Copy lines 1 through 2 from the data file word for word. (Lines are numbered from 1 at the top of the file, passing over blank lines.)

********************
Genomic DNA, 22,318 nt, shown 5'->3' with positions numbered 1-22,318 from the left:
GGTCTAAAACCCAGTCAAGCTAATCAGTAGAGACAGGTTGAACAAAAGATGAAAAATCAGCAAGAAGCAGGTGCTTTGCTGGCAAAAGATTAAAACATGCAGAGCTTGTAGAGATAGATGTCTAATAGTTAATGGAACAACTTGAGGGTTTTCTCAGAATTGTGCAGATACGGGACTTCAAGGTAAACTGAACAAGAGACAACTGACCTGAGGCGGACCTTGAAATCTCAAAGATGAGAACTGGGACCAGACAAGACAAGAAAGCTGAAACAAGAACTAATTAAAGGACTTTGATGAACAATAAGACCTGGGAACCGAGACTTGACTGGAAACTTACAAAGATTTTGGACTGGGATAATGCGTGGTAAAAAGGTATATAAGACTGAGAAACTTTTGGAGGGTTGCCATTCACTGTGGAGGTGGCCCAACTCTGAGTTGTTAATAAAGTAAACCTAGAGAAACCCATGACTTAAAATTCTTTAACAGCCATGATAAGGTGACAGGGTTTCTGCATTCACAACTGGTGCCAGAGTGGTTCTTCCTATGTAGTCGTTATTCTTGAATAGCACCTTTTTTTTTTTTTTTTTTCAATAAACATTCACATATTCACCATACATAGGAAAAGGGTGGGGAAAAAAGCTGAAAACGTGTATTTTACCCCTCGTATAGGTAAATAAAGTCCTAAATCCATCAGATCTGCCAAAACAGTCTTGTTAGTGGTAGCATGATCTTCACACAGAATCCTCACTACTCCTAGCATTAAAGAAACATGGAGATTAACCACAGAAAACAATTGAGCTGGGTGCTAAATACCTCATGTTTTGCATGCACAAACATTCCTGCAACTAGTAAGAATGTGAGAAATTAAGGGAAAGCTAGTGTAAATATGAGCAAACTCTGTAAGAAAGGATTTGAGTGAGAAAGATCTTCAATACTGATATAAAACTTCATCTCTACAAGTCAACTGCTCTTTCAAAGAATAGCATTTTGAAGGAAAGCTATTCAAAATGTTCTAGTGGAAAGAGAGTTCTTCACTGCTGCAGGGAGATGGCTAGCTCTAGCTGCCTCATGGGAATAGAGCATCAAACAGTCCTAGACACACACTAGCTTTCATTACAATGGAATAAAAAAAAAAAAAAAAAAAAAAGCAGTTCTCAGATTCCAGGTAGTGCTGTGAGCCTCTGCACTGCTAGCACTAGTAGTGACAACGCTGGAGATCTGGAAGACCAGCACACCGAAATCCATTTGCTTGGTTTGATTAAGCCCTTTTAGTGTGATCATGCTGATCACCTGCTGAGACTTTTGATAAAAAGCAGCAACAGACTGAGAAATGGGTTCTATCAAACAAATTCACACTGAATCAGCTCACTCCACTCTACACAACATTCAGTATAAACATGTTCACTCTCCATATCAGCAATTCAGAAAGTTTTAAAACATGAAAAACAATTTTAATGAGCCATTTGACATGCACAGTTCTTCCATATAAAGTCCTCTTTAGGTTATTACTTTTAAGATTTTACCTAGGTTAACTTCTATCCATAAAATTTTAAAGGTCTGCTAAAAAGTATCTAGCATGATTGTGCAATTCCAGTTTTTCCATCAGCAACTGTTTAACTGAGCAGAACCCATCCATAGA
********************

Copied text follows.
Genomic DNA, 22,318 nt, shown 5'->3' with positions numbered 1-22,318 from the left:
GGTCTAAAACCCAGTCAAGCTAATCAGTAGAGACAGGTTGAACAAAAGATGAAAAATCAGCAAGAAGCAGGTGCTTTGCTGGCAAAAGATTAAAACATGCAGAGCTTGTAGAGATAGATGTCTAATAGTTAATGGAACAACTTGAGGGTTTTCTCAGAATTGTGCAGATACGGGACTTCAAGGTAAACTGAACAAGAGACAACTGACCTGAGGCGGACCTTGAAATCTCAAAGATGAGAACTGGGACCAGACAAGACAAGAAAGCTGAAACAAGAACTAATTAAAGGACTTTGATGAACAATAAGACCTGGGAACCGAGACTTGACTGGAAACTTACAAAGATTTTGGACTGGGATAATGCGTGGTAAAAAGGTATATAAGACTGAGAAACTTTTGGAGGGTTGCCATTCACTGTGGAGGTGGCCCAACTCTGAGTTGTTAATAAAGTAAACCTAGAGAAACCCATGACTTAAAATTCTTTAACAGCCATGATAAGGTGACAGGGTTTCTGCATTCACAACTGGTGCCAGAGTGGTTCTTCCTATGTAGTCGTTATTCTTGAATAGCACCTTTTTTTTTTTTTTTTTTCAATAAACATTCACATATTCACCATACATAGGAAAAGGGTGGGGAAAAAAGCTGAAAACGTGTATTTTACCCCTCGTATAGGTAAATAAAGTCCTAAATCCATCAGATCTGCCAAAACAGTCTTGTTAGTGGTAGCATGATCTTCACACAGAATCCTCACTACTCCTAGCATTAAAGAAACATGGAGATTAACCACAGAAAACAATTGAGCTGGGTGCTAAATACCTCATGTTTTGCATGCACAAACATTCCTGCAACTAGTAAGAATGTGAGAAATTAAGGGAAAGCTAGTGTAAATATGAGCAAACTCTGTAAGAAAGGATTTGAGTGAGAAAGATCTTCAATACTGATATAAAACTTCATCTCTACAAGTCAACTGCTCTTTCAAAGAATAGCATTTTGAAGGAAAGCTATTCAAAATGTTCTAGTGGAAAGAGAGTTCTTCACTGCTGCAGGGAGATGGCTAGCTCTAGCTGCCTCATGGGAATAGAGCATCAAACAGTCCTAGACACACACTAGCTTTCATTACAATGGAATAAAAAAAAAAAAAAAAAAAAAAGCAGTTCTCAGATTCCAGGTAGTGCTGTGAGCCTCTGCACTGCTAGCACTAGTAGTGACAACGCTGGAGATCTGGAAGACCAGCACACCGAAATCCATTTGCTTGGTTTGATTAAGCCCTTTTAGTGTGATCATGCTGATCACCTGCTGAGACTTTTGATAAAAAGCAGCAACAGACTGAGAAATGGGTTCTATCAAACAAATTCACACTGAATCAGCTCACTCCACTCTACACAACATTCAGTATAAACATGTTCACTCTCCATATCAGCAATTCAGAAAGTTTTAAAACATGAAAAACAATTTTAATGAGCCATTTGACATGCACAGTTCTTCCATATAAAGTCCTCTTTAGGTTATTACTTTTAAGATTTTACCTAGGTTAACTTCTATCCATAAAATTTTAAAGGTCTGCTAAAAAGTATCTAGCATGATTGTGCAATTCCAGTTTTTCCATCAGCAACTGTTTAACTGAGCAGAACCCATCCATAGA